EDIT for your particular problem, I'd do something like

// start new turn, disable all buttons
// get rolls
int[] coverable = { die1, die2, die1+die2 };
for (int covered : coverable ) {
  // enabled covered button
}

If the player can change which of the 1-12 are covered by previous rolls based on a new outcome, well, then you could be in for some fun depending on how much help you want to give them.

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I would probably create 2 new objects and use them with a lookup table, like so:

class TossResult{
    int firstDie;
    int secondDie;
 }

Class Coverage{
    TossResult tossResult;

    int getThirdNumber(){
        return tossResult.firstDie + tossResult.secondDie;
     }
}

Then on application start-up, populate your map:

HashMap<TossResult, Coverage> lookup = new HashMap<>();
for (int i = 0, i < SIDES_ON_DIE; i++){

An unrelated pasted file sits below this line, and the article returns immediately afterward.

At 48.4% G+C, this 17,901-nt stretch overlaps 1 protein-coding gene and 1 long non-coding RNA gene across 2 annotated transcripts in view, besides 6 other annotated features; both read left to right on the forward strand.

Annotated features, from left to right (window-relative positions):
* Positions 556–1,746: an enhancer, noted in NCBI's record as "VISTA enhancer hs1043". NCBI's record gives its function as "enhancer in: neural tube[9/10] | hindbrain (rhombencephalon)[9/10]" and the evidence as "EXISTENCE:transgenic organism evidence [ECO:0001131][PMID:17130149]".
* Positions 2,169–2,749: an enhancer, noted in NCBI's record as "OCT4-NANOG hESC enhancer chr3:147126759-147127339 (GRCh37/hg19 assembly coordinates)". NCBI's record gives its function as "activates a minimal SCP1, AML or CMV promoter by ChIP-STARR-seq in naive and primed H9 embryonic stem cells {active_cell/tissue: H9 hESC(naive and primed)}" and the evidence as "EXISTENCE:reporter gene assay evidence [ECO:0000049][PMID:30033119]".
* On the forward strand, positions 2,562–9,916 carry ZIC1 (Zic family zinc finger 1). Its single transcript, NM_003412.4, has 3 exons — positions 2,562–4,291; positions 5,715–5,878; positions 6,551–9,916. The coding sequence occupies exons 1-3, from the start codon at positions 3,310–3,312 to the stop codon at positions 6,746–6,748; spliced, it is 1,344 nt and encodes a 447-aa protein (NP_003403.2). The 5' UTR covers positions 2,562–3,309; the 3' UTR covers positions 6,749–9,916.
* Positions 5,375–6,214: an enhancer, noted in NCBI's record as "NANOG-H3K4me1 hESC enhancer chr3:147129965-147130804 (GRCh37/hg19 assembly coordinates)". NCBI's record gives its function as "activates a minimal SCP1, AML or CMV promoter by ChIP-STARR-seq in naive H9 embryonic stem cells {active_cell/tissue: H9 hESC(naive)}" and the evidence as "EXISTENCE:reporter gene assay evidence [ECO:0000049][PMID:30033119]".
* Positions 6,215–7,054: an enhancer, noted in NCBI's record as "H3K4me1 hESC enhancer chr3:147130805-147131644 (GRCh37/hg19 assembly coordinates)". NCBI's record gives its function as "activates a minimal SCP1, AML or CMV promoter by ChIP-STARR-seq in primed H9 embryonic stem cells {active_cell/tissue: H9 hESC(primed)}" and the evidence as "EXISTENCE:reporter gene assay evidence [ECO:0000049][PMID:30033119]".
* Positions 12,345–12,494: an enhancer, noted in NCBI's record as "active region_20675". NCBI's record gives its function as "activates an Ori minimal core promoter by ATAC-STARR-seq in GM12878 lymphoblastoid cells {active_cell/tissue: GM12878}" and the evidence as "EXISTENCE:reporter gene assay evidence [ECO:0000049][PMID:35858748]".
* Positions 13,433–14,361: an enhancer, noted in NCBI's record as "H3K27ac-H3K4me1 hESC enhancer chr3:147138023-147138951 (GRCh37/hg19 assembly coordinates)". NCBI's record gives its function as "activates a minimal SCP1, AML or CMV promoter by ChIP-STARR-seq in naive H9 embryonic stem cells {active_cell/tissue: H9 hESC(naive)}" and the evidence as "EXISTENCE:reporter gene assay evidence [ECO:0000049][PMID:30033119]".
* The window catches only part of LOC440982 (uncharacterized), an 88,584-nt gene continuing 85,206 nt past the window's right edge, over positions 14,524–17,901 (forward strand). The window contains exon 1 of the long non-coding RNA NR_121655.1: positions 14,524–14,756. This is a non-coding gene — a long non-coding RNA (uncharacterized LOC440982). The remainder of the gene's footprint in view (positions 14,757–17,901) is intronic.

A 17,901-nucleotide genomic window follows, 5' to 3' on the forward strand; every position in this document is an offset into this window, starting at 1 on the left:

for (int j = 0, j < SIDES_ON_DIE; j++){
        TossResult tempResult = new TossResult(i,j);
        Coverage tempCoverage = new Coverage(tempResult);
        lookup.put(tempResult, tempCoverage);
    }
}

After a user rolls the dice, create a new TossResult and do a lookup.get(tossResult)

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You could also create an array of 12 ints or bools. Initialize all 12 elements (say to 0 or false). Then for each role you can do something lik:

if (false == myArray[die1Value] && false == myArray[die2Value]) {
    myArray[die1Value] = true;
    myArray[die2Value] = true;
} else if (false == myArray[die1Value + die2Value]) {
    myArray[die1Value + die2Value]
} else if (false == myArray[die1Value] || false == myArray[die2Value]) {
    if (false == myArray[die1Value]) {
        myArray[die1Value] = true;
    }
    if (false == myArray[die2Value]) {
        myArray[die2Value] = true;
    }
} else {
    // all 12 covered
}

And certainly you can refactor this code some more. The stated goal "The goal of the game is to cover all the numbers using the least amount of rolls." is not doable, really. The best you can do is to use probabilities to know if, for instance, you should cover on a roll of 1 and 2, a 1 and 2, or 3 first:-)